Tag Archives: Matthew McConaughey

A Magnificent (Game) Seven

2 Nov
Plaque at Wrigley Field

Plaque at Wrigley Field

The coverage of the 2016 MLB national tournament features per usual an  overblown  narrative that has been beaten to death and rivals some of the silly metrics that fill in the commentary and live coverage of the individual games. As my good and longest tenured bud Steve (Fagin) reminded me, we spent  the better part of our youth in Chicago when the Cubs (not Cubbies)never even achieved .500 seasons. I don’t recall concerns about the long championship droughts and I care as little about that as I do that the last Cub grand slam hit in the tourney was in 1908.

But then again I (have come to) understand that most of the mainstream verbiage and blather is directed to the casual  audience that has been all to happy to watch the annual baseball joust (especially in light of the 2016 political silly season)to escape the bad news shitstream—non-coverage of Standing Rock resistance,  acquittal of the Bundy thugs, cop shootings, Aleppo, Syria devastation and on and on.

Nonetheless, there is a host of good stories flowing out of the 2016 post season contests. Kyle Schweibar’s season-long rehabilitation to end up playing and fulfilling expectations. Tito Francona’s smart adaptation of his resources to triumph over the American League. Cub’s skipper Joe Maddon’s kids winning 103 games in the regular season, exposing obvious weaknesses in post season (being unable to hit A grade pitching) ads still ending up in the season’s penultimate game. The clear difference in regular and post season expressed in Chicago chief Theo Epstein’s quip, “You build a team for the regular season and then you pray in the post season”

And, of course, there are the ambient distractions of

1) noxious troll Pete Rose  joining rookie tv talking head Alex Rodriguez and Bg Hurt Frank Thomas for ‘expert’ commentary,

2) the silly Lincoln ads with Matthew McConaughey (for which he should be embarrassed),

3) Joe Buck’ s worthless chatter  *and MLB Hall of  Famer John Smoltz’s counterbalancing insights

Augmented Cubs logo

Augmented Cubs logo

 Watching the Cubs via MLB.com for the  past two seasons has been a joyful experience. They battled to the last out (in 2015) leading the NL in 1 run decisions) , the home broadcast announcers Len Kasper and Jim Deshaies were amusing knowledgeable and companionable for a  three hour plus viewing and Joe Maddon was and is a baseball lifer who avoids cliche and conventional wisdom in talking about his players and post-game review.

 So, I am, of course, hoping for the Cubs to triumph but I must acknowledge that it is too bad someone has to lose…


Good Poh-leece

16 Jun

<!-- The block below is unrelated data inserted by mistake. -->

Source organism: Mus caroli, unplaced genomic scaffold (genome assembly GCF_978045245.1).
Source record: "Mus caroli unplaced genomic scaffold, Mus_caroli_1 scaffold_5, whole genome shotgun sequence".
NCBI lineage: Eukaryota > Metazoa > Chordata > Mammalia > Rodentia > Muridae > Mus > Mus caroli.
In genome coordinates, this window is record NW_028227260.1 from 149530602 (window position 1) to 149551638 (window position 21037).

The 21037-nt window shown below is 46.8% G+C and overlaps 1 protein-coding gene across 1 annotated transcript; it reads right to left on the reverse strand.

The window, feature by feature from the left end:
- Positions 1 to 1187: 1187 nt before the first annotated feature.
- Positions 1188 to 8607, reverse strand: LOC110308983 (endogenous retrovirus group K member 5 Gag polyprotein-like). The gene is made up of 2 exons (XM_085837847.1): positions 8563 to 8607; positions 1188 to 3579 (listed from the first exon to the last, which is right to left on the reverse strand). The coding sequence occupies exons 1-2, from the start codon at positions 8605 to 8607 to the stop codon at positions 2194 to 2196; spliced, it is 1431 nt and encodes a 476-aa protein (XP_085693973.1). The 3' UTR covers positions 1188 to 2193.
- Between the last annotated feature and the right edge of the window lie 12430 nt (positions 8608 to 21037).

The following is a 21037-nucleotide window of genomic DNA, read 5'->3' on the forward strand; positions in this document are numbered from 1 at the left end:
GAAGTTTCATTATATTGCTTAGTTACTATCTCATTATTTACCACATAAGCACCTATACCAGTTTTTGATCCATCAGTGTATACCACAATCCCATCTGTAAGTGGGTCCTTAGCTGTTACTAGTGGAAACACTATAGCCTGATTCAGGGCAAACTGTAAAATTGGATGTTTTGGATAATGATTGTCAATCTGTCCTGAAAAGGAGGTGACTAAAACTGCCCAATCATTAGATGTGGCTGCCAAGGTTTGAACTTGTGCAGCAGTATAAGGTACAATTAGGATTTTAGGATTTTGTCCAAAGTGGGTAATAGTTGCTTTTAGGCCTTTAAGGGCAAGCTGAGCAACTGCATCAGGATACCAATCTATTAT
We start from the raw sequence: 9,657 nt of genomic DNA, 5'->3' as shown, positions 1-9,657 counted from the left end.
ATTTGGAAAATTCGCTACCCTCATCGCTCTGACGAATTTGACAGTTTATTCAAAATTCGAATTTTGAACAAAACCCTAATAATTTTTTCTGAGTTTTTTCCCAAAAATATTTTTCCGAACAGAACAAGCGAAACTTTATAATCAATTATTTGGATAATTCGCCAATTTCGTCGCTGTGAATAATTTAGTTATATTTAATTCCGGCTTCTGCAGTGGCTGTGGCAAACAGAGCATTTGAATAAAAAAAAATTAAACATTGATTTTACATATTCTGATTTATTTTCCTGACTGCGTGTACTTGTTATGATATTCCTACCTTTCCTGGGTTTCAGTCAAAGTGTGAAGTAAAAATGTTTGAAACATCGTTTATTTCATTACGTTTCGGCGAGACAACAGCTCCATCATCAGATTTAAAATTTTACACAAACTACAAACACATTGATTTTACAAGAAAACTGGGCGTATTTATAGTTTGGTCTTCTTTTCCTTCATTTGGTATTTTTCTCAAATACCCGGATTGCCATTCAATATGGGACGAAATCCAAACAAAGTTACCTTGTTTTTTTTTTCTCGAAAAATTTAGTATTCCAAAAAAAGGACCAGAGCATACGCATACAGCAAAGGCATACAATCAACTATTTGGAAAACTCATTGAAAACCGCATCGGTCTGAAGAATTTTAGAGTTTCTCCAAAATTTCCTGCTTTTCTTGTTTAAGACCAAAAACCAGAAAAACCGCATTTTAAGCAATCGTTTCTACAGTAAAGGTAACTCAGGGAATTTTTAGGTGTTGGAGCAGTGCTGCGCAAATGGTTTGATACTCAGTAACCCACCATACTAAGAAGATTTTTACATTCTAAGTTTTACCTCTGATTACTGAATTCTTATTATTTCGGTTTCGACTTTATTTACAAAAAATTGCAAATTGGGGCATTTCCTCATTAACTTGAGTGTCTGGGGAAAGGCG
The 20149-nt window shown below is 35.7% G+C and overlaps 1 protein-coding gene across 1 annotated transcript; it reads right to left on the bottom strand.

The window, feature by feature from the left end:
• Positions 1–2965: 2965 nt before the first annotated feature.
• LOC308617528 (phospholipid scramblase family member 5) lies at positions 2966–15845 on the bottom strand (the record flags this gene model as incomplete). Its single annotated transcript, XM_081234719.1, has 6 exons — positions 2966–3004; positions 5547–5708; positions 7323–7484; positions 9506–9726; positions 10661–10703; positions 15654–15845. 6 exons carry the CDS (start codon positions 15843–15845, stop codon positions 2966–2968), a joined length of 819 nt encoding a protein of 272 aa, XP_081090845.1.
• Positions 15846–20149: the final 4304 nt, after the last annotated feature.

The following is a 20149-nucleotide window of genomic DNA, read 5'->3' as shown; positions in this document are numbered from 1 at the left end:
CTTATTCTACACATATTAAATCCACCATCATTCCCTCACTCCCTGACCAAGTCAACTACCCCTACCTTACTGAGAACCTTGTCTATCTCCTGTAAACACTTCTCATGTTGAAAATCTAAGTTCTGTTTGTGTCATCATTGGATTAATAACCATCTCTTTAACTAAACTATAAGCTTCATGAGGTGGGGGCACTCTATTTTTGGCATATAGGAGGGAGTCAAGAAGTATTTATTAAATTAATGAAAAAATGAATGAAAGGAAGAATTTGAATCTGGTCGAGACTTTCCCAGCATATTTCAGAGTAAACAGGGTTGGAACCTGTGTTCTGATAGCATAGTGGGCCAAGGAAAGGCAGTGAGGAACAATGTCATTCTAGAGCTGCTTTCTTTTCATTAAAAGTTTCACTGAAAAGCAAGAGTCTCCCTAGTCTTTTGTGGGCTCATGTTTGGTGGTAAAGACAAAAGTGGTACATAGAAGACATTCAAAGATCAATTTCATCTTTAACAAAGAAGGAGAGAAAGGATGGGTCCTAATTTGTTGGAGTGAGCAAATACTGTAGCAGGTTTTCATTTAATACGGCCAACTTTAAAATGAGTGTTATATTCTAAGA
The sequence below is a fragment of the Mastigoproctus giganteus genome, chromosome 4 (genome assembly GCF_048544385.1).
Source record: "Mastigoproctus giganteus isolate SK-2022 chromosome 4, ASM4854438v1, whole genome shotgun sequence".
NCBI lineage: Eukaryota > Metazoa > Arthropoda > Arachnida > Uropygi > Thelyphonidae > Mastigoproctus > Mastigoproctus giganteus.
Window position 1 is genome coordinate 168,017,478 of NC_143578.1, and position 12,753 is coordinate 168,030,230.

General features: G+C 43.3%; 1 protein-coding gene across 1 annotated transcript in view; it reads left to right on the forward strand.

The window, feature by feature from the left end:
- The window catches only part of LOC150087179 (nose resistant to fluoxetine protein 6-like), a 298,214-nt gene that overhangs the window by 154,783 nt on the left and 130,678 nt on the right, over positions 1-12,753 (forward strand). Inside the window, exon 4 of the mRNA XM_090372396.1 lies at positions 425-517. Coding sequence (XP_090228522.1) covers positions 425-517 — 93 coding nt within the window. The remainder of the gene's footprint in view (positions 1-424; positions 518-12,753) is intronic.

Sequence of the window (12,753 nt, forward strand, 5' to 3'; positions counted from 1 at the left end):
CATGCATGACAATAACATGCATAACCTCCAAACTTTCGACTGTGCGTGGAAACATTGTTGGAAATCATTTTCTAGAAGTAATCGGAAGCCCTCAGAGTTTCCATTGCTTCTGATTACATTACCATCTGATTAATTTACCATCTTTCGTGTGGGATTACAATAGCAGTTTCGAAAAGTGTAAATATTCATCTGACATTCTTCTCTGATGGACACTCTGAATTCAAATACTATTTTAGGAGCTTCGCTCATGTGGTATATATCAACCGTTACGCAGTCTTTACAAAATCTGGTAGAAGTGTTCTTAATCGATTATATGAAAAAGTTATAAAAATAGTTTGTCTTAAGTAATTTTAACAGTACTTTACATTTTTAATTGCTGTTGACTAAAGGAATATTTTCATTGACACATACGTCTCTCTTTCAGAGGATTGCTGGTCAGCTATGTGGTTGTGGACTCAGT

Lincoln Park, Chicago. 1968

Lincoln Park, Chicago. 1968

Growing up in Chicago I had many occasions to witness the Chicago Police Department in action. From corruption scandals to the infamous Red Squad to the police riots in August of 1968 to the murder of Fred Hampton and a number of personal interactions in between, I formed an inchoate sense of police and no coherent thoughts about how policing big cities should be undertaken. Add to this pastiche, my long standing appreciation of crime stories by the likes of Elmore Leonard, George Pelecanos, James Lee Burke, Ed McBain and others and after all these years I am beginning to grasp some of the intractable dilemmas attached to crime and policing and the mine field that is US law enforcement. Not to dwell on this at the moment but these conundrums are what make crime stories so rich in drama…

The second season of True Detectives has two very high benchmarks with which it competes. One being, its first riveting season and the second,the universally lauded and extolled urban drama set in the cauldron of Baltimore’s racial divide , The Wire— especially now that the new blu ray edition has stimulated new conversations about its lofty literary status. One understated notion that is regnant in the Wire is that of being “good police” as in the statement that He/She is good police.” And we observe that in the case McNulty among other of the detectives one can be an alcoholic, ruin their marriage and exhibit numerous signs of dysfunction but obsessive focus on solving cases trumps almost everything.

Having watched the first three episodes of True Detective 2, its hard not to think of the genius pairing in the 1st season of Matthew McConaughey and Woody Harrelson as detective partners—which is not how the new narrative unfolds.In the new 2nd season, the three poh-leece who meander into the main plot and central crime (one loses count of all the felonies committed by everyone from the street up to corporate suites and city hall offices. In this case Colin Farrell is Ray Velcoro a detective in the City of Vinci (even I know that ‘vinci” is latin for I conquered),Rachel McAdams is Ani Bezzerides a Ventura County Sheriff’s detective and Taylor Kitsch plays Paul Woodrugh a motorcycle cop for the California Highway Patrol. Toss in Vince Vaughn as a latter day Macbeth and you have the drama’s main players. It should not go unmentioned that the Mayor of Vinci is played with great gusto by Richie Coster in scene stealing moment, he rivals a riveting scene in Bugsy where Harvey Keitel playing the LA mobster Mickey Cohen goes off Warren Beaty’s Bugsy Seagal.

I suppose ahead of the imminent HBO broadcast of True Detective‘s 2nd season on Father’s Day (a holiday I would still like someone to explain to me), gainfully employed typists are doing their jobs by announcing and opinionating on Nick Palazotti’s new creation. From where I watched, the story continues to spotlight the damaged and troubled men and women tasked with solving our society’s most awful crimes—many that sink way below even the Reptilian.As always a vision from which it is difficult to turn away…